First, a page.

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Avalon Pharmaceuticals Inc. hopes to harness the explosion of target information to identify promising drugs without having to rely first on finding new targets. It is employing its target-independent platform to look at the activities of compounds much earlier in the discovery process than conventional screening methods.
With Big Pharma still trying to figure out how to create productive businesses from their mega-mergers, most of the year's high-value M&A saw biotechs buying late-stage or marketed products. But these biotechs are also, with the risk of development failure ever clearer, actively in-licensing and acquiring products and product-creating technologies in order to diversify what are often single-product portfolios. Unlike many Big Pharmas, these companies have been willing to improve existing chemical entities, often exploiting drug delivery and other pharmaceutical sciences. Meanwhile, large companies focused on late-stage in-licensing, in part because they couldn't afford acquisitions--given the valuation disparities between large companies and small ones with valuable late-stage products. Nonetheless, while more affordable than acquisitions, the high price of these deals has transferred the majority of the regulatory and commercial risk to the licensee. As for the early-stage side of the biotech industry: platform companies have not been able to sell their discovery technologies at anything like the prices they expected; as a result, many of them have merged in an effort to create product-focused discovery operations.
Genomics Collaborative Inc. looks like two distinct businesses: a functional genomics company in Cambridge, MA and a clinical research organization in Blue Bell, Pennsylvania. But they are really two halves of a single drug discovery company, says Michael Pellini, MD, CEO; one that possesses the analytical tools for genetic association studies and biological analysis and the patient biological samples to back them up.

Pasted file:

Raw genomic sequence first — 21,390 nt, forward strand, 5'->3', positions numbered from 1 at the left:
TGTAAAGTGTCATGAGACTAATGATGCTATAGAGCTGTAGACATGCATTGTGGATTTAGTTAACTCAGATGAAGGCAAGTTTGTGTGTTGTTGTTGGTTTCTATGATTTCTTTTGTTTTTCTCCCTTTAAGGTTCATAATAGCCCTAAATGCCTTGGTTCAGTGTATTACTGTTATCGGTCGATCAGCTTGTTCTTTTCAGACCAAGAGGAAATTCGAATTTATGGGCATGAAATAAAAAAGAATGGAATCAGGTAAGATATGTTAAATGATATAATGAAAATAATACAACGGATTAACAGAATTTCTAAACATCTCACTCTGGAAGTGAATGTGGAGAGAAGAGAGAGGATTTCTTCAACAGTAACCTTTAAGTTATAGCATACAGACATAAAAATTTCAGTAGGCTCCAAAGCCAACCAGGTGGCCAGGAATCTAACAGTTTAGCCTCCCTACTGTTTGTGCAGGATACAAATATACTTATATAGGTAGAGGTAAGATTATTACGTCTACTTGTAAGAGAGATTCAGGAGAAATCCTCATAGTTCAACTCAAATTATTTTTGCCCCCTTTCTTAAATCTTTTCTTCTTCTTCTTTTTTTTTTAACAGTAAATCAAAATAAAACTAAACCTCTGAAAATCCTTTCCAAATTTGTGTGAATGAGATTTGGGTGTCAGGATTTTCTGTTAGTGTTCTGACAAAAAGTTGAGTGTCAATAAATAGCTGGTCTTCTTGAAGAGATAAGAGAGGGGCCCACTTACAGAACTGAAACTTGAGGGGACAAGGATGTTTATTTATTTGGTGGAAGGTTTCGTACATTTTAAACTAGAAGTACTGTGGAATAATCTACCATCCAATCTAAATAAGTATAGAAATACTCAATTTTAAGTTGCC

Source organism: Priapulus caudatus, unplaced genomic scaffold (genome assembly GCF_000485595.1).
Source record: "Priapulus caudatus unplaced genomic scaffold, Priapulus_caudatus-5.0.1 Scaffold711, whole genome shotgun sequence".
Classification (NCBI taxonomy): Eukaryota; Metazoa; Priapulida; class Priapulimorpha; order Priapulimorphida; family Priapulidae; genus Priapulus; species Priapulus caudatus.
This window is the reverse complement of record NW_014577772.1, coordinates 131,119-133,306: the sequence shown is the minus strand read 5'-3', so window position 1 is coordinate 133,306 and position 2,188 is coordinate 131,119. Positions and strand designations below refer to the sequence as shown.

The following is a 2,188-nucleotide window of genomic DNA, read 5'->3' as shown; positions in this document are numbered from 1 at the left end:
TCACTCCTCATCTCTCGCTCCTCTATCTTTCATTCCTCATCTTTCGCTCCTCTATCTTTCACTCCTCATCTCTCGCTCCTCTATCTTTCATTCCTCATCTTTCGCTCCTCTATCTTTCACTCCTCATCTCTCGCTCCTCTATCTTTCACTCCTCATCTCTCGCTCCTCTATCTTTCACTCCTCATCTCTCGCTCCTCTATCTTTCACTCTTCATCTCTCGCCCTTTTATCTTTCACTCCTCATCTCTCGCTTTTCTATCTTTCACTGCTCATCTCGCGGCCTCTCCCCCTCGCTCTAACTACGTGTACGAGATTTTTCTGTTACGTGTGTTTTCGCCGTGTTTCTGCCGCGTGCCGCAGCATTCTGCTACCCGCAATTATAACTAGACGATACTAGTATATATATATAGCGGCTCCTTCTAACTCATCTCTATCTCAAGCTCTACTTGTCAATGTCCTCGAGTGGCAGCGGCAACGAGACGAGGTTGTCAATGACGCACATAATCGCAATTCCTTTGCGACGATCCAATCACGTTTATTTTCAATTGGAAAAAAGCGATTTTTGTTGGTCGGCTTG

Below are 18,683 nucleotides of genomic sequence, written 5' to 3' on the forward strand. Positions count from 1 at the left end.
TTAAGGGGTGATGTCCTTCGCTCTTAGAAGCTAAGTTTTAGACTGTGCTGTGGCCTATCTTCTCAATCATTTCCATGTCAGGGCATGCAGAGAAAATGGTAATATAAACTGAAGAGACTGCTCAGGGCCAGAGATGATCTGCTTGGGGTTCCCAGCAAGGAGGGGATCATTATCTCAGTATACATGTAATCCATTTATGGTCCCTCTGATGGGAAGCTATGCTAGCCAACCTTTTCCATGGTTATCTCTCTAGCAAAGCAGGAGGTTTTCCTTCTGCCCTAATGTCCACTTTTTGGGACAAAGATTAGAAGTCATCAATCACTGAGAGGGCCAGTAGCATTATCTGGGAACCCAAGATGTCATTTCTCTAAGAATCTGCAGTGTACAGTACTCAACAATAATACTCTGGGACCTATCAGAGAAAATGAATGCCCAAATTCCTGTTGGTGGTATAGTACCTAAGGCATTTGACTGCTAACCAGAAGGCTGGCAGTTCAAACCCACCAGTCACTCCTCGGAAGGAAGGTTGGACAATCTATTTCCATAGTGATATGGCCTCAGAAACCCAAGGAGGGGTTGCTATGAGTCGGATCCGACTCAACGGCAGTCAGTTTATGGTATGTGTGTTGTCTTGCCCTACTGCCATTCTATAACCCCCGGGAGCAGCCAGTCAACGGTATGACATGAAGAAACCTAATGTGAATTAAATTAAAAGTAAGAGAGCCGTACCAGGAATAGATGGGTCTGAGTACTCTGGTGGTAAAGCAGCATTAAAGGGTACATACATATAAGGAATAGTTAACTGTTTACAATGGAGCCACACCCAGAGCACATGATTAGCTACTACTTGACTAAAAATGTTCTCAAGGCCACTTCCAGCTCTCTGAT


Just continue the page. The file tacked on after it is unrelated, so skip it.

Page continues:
IBM thinks that the life sciences industry, where it has had little presence to date, is now big enough and ripe enough to be worth pursuing. It aims to get in at the start of the value chain via bioinformatics. The computing giant has bigger plans than smaller players that moved earlier to focus on bioinformatics-and it has the means to see them through. Pioneers got stuck doing fee-for-service work, but IBM can sell Big Pharmas hardware, software and most importantly, all sorts of services. IBM's debut product in life sciences is DiscoveryLink, which lets data from disparate sources be queried as though they were all in one, giant database. It's also meant to broadly support software created by specialized applications developers. Installations will have to be custom jobs-ideally, part of bigger IT contracts. Other computing concerns also perceive opportunity in life sciences; indeed it's clear a battle is brewing between big hardware suppliers. But they're cooperating to a degree: calling for data standards, so they can compete on products not technology. IBM has credibility from other sectors, but it's uncertain how applicable it expertise will be in life sciences, even if it can find and train enough people. Also unclear: whether drugmakers actually want and will pay big money for integrated solutions. Though a newcomer to life sciences, IBM may be uniquely suited to serve the industry-not only because of its own deep and ongoing research into computational biology, but because it can offer drugmakers one-stop shopping.
Drug Discovery Tools
- Drug Discovery Tools
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- Lion Bioscience